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Hey, hey!

I'm Michele DiSpirito

I've been where you are.

Tired. No. Exhausted! Frustrated and confused as to what to do with an adorable little one that just. won't. sleep.

I'm a mom to three boys ages 6 and under, wife to Kyle for 17 years, and all about getting some good sleep for us all! While struggling to make sleep consistent and a reality with my oldest, I scoured the internet for answers and was left more frustrated and confused than when I started. I wanted a clear path; someone I trusted to just tell me what to do, how to do it, and when. What I wanted was what I'm here to be for you today - a Pediatric Sleep Consultant.

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Overcoming Your Baby's Bedtime Battles


Let’s talk about baby bedtime battles.

Whether you’ve been doing a routine for a while or you've just started one, sometimes little ones fight it and sometimes it leaves us questioning why in the world. So today we're going to go over the reasons and then some ways to overcome those battles.

So often when I talk about bedtime battles, toddlers and preschoolers come to mind, but babies are not neglected in the bedtime battles scenario. And typically there are two scenarios I see that are common in these bedtime battles.

Scenario 1: You just started implementing the routine recently.

This often happens when I'm working with families. We've gone over what a great bedtime and naptime routine is and a few days after the family starts implementing it, they notice that as soon as they start drawing the bath or they start putting on their baby’s jammies or the sleepsack that their baby starts crying or getting really upset.

In this case, this is totally understandable and definitely a common occurrence.

And it's actually a good sign!

It's a good sign because it's showing that your baby is learning the routine and knows what is to be expected. Unfortunately, it also shows that they aren't loving going to bed yet. But most children and even some adults are that way.

If you're implementing this new routine alongside a lot of other changes, like how the baby is getting to sleep, then they're going to be a little unsettled about these new things.

So in this case, I say stay consistent with your soon-to-be established routine.

Your baby won't always fight it! They'll start enjoying bath time and books again and the routine will become a sweet time in your day. So stay strong in it and know it's just a short season.

Scenario 2: You've been doing your routine for a while and your baby has recently just started fighting it.

There are a few things that I want you to dig into here to see if maybe these are the root issues:

  1. Have you noticed any recent milestones that your baby is trying to reach or has reached recently? This can definitely interfere with sleep which, in turn, makes them not want to do their routine because they know that sleep is coming… They’d rather be practicing any sort of new milestone ahead of them. This may tie into a sleep regression.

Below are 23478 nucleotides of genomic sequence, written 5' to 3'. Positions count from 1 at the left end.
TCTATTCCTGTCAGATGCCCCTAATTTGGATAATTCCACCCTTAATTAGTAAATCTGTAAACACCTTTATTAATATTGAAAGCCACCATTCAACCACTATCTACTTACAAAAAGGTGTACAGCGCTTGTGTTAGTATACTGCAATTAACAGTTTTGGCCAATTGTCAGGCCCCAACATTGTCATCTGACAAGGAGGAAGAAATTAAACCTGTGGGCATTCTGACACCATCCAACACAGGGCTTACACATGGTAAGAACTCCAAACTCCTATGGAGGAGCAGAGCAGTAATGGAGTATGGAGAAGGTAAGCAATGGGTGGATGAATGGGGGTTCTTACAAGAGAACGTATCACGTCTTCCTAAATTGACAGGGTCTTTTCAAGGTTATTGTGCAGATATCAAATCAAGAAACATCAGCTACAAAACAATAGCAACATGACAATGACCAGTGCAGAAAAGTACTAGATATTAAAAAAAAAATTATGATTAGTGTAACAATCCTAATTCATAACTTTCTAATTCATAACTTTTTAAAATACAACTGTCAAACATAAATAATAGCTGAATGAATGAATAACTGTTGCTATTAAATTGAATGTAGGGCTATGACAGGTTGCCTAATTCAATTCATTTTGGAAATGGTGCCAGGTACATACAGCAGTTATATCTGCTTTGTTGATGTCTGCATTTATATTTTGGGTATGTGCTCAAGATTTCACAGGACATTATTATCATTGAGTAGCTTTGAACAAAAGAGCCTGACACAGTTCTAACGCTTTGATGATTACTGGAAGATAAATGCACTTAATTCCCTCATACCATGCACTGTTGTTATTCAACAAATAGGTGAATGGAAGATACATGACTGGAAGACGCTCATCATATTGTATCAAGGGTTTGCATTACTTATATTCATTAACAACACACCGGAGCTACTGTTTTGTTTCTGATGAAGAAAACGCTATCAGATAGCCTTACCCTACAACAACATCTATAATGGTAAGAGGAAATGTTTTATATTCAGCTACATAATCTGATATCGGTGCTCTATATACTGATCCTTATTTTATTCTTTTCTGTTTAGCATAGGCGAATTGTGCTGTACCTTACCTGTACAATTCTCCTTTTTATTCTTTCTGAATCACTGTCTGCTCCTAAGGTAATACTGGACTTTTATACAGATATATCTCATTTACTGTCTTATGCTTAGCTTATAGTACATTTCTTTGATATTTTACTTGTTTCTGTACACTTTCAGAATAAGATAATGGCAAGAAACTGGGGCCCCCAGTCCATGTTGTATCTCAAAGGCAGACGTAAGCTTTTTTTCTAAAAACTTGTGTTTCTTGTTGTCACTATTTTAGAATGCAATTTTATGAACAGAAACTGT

2. Are they struggling with something with sleep or just the routine? If you're not noticing any issues with actual sleep, and it's just during the routine that they're not happy anymore, then stay consistent with what you're doing or you can definitely reevaluate the routine. If they're also struggling with sleep, are they feeling well or are they around the age where they're ready for…

  3. Is it time for a schedule change potentially? A lot of schedule changes happen in the early days of newborn life through five to six months old, around six to eight months old they’re ready to drop to two naps and the transition to one nap is closer to 15 months old. From then on, they're on that one nap until typically age three or four. So if you're in the early days of baby life, and you're noticing that they're struggling with sleep, not just the routine, it might be time to kind of tweak the schedule. So that's something to consider.

  4. Time to change up the routine? If it's just the routine that they're having a hard time with, remember, routines don't need to be super long, especially in the baby stage. It only needs to be just a few minutes long. If your routine is too long, that could be a little frustrating, and/or they're possibly getting into an overtired state. A naptime routine doesn't need to be more than three-five minutes. The bedtime routine is around 20-45 minutes long.

If you know the routine isn’t too long, check to see if there are certain things in it that they're not a fan of that you don't have to do. Maybe they don't like singing Twinkle Twinkle Little Star, so it’s ok to pick another song or read a book instead. Keep a routine consistent, but it’s ok to try a new one for a while.

So to recap, the two main times I really see babies struggling with routine is first the routine is new, and typically when a routine is new, there's also some form of sleep training trying to be implemented around sleep times. So if that's the case, then just stick to the routine. Let it become a consistent, established routine and your baby won't always be fighting it or be upset around it.

The second scenario is if the routine has been established, and fighting the routine is a new phenomenon, then it's time to evaluate the scheduled time to see if there is any sleep regression going on, any new milestones that they're trying to hit, and then focus on those things more so than the routine, unless your routine is a bit long or there are parts of it you can tell that your baby just is not a fan of. Then you can switch that up and try new things and then have a newly established routine.


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